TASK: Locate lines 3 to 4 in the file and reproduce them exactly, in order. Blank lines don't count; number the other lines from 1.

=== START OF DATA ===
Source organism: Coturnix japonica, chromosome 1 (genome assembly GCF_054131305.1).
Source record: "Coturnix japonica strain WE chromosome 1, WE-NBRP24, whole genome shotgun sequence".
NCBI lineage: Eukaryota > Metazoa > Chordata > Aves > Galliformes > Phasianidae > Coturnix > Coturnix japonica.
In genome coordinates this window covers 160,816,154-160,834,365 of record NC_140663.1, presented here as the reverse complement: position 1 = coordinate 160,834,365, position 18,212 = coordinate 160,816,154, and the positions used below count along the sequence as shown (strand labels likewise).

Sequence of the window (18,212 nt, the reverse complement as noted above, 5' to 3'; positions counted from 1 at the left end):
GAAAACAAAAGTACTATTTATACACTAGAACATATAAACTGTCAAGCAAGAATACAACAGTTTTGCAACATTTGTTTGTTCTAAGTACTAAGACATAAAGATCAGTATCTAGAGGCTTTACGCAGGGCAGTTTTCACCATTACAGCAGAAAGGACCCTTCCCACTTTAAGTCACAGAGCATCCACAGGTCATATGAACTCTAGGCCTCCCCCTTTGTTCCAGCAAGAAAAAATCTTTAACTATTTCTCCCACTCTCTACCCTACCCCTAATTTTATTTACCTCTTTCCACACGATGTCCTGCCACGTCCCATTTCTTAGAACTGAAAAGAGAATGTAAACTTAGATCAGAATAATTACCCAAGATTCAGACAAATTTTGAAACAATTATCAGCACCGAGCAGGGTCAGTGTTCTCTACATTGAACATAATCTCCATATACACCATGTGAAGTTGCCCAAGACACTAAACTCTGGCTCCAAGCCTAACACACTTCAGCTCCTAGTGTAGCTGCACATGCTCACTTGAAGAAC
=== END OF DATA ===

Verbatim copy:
NCBI lineage: Eukaryota > Metazoa > Chordata > Aves > Galliformes > Phasianidae > Coturnix > Coturnix japonica.
In genome coordinates this window covers 160,816,154-160,834,365 of record NC_140663.1, presented here as the reverse complement: position 1 = coordinate 160,834,365, position 18,212 = coordinate 160,816,154, and the positions used below count along the sequence as shown (strand labels likewise).